TRADE CASES & TRUMP’S TARIFFS — Restricting Reliance on National Security?


My op-ed in the Richmond Times-Dispatch (June 17, 2019) ………….


                            TRADE CASES AND TRUMP’S TARIFFS —

                           Restricting Reliance on National Security?


                                             By Stuart S. Malawer


I predict that three major federal court cases, which might involve the U.S. Supreme Court, will rein in President Trump’s abuse of trade legislation by November 2020. They all involve presidential claims of national security to impose tariffs and other trade restrictions. To do so would be in the best national security interests of the United States and American democratic governance.

The most recent trade restrictions — who knows which others will arise — concern national security claims as a basis for new tariffs on Mexican goods to induce greater immigration control, restrictions on Chinese telecom giant Huawei in the name of national security, and national security claims for imposing tariffs on steel applicable to many of our trading partners and closest allies.

Two significant court actions already are pending against the Trump administration for its trade actions. The first, which is pending at the Supreme Court, concerns steel imports from many U.S. trading partners, including China. The second, which was just filed, concerns investment and trade restrictions on Huawei. A third case concerning the “Mexican immigration tariffs” is imminent and probably will involve the U.S. Chamber of Commerce, among others.

Filed by steel importers, the first case involves the older Supreme Court case FEA v. Algonquin SNL Inc. (1976), which concerned tariffs and the national security provision (Section 232) of the Trade Expansion Act of the 1960s. This case is now appealed to the Supreme Court by the steel importers, following an adverse decision by the Court of International Trade. The lower court grudgingly upheld President Trump’s steel tariffs because it hesitated to overrule even questionable precedents.

The second case just filed by Huawei addresses the constitutional prohibition against congressional bills of attainder that single out persons, companies or groups for punishment. Congress seemingly singled out Huawei by imposing restrictions on it for national security reasons under the new National Defense Authorization Act (Section 889).

The third possible case, threatening tariffs on Mexican imports, is based upon President Trump’s claim that Mexican immigration policy is a threat to U.S. national security under the International Emergency Economic Powers Act. Any legal action would certainly raise the threshold issue, if that claim is sufficient to satisfy the national security requirement that allows for a valid emergency declaration.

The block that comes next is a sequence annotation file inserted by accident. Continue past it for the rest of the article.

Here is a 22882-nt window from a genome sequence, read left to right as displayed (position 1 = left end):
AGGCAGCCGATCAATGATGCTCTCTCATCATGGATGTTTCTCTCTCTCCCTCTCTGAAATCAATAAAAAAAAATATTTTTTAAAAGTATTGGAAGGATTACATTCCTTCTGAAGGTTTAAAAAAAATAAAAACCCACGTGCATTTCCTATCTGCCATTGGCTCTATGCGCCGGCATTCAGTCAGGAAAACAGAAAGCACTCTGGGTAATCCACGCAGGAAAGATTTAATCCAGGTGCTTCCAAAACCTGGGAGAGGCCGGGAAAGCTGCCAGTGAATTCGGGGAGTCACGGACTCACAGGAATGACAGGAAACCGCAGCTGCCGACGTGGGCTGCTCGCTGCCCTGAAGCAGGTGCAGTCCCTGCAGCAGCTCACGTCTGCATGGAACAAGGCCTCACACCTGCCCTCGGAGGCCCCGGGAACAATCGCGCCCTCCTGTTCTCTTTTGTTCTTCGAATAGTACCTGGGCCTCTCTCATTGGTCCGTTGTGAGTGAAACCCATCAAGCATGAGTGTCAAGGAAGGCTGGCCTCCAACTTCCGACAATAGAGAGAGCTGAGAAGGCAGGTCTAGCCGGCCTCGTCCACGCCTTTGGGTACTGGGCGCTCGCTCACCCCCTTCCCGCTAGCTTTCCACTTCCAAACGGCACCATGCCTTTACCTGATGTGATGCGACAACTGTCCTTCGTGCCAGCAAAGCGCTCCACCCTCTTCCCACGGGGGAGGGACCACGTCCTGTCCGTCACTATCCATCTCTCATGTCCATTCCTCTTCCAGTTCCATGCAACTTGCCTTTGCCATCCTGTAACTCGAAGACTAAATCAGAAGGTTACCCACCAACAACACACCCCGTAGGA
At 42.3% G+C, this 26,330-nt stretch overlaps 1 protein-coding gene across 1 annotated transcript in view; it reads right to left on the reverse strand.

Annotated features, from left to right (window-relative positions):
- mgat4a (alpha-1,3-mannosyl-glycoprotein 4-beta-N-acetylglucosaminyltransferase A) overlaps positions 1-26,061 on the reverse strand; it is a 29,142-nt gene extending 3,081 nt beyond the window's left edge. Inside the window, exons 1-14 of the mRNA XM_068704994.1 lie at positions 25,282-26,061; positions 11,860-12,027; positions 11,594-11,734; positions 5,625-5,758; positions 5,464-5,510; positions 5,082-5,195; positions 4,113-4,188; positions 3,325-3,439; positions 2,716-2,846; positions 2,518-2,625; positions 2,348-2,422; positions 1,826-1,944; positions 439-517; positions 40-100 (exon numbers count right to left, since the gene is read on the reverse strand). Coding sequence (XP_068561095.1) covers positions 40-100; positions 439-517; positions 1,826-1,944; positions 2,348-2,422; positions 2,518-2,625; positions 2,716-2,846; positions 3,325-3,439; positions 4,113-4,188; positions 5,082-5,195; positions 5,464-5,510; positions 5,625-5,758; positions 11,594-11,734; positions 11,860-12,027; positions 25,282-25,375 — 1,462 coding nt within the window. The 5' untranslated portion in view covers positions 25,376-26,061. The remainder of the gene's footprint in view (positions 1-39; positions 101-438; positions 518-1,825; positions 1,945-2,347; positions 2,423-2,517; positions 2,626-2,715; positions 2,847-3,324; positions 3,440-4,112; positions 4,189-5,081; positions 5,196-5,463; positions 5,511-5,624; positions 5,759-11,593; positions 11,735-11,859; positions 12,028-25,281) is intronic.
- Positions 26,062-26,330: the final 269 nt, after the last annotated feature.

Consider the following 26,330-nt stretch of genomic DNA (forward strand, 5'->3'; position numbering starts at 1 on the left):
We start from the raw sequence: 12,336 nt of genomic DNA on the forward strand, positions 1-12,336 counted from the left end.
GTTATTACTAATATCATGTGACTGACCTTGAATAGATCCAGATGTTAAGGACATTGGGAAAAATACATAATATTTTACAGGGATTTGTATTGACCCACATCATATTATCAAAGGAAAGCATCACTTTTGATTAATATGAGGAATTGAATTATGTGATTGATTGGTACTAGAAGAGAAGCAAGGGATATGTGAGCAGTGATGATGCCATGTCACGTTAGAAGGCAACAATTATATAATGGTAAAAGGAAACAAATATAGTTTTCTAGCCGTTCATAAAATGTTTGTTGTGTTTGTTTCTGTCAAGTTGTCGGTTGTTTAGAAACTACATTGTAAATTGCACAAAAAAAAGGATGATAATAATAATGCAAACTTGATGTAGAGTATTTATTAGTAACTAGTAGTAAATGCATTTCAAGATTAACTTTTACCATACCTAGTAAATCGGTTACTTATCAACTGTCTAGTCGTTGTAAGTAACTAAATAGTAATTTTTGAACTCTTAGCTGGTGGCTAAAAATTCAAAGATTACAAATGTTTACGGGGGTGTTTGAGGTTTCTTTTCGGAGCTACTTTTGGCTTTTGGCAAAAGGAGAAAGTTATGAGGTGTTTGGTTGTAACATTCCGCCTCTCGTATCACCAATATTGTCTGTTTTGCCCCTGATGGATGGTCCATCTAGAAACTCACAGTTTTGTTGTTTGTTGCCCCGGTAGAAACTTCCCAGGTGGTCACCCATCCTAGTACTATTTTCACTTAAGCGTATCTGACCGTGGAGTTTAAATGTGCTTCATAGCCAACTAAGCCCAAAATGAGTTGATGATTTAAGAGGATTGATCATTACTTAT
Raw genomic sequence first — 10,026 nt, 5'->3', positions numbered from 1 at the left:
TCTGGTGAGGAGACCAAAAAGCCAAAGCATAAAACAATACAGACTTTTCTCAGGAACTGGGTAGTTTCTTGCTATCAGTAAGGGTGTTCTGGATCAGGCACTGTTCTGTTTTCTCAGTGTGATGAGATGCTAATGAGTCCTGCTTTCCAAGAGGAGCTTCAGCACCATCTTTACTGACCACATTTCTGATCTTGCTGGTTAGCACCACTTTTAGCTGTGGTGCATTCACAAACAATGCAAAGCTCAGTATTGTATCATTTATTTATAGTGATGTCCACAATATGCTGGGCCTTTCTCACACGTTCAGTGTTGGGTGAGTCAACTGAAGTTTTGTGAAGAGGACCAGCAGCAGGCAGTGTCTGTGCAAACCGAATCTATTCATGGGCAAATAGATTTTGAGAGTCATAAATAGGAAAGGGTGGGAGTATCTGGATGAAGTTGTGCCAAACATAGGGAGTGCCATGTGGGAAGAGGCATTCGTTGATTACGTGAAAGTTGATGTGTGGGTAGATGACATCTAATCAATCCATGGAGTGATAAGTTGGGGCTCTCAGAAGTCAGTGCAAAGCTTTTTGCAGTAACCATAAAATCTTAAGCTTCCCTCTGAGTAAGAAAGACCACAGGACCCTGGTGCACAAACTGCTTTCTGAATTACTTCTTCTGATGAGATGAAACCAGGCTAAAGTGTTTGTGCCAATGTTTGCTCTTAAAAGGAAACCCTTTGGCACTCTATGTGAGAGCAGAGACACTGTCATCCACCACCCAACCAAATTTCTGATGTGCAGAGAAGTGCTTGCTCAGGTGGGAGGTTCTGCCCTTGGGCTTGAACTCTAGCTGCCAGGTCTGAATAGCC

Federal courts review presidential actions even when they involve foreign policy.

This goes back to United States v. Curtiss-Wright Export Corp. (1936), a Supreme Court case involving an arms embargo declared by President Roosevelt during the Chaco War in Latin America, and Youngstown Sheet & Tube v. Sawyer (1952), where the Supreme Court addressed President Truman’s seizure of steel mills during the Korean War. In this case, the court clearly stated that the president’s powers as commander in chief do not include seizing domestic steel mills. Justice Robert Jackson stated the president is commander in chief of the military, not commander in chief of the nation.

Presidential actions — even when the president argues they are not reviewable by courts — are indeed subject to judicial review. This is what is called the rule of law. Congress makes the laws, and all laws and executive actions must comply with the U.S. Constitution to uphold the structure of the federal government and to preserve individual rights. This is the essence of America’s exceptionalism.

Under the U.S. Constitution, Congress has exclusive authority over trade. However, much of this authority has been delegated to the executive branch over the decades. So far, Congress has failed to reclaim its trade authority.

Congress has the sole constitutional authority to enact new taxes. Congress never intended to abrogate its taxing authority by allowing any president to unilaterally impose new tariffs, which are taxes on U.S. imports paid by U.S. firms and consumers. Tariffs and foreign retaliatory tariffs hurt everyone, including farmers, importers, consumers and domestic producers. They are detrimental to state and national economic development.

I predict the federal courts will uphold the separation of powers in face of this unprecedented onslaught of presidential tariff and trade actions by a president relying on dubious claims of nation security. This system has been the foundation of U.S. foreign and national security policy since 1945 and remains so today. The preservation of this system is in the national security interest of the United States, as well as basic American governance.


Stuart S. Malawer is Distinguished Service Professor of Law and International Trade at George Mason University’s Schar School of Policy and Government. Contact him at



About Stuart Malawer

Distinguished Service Professor of Law & International Trade at George Mason University (Schar School of Public Policy).
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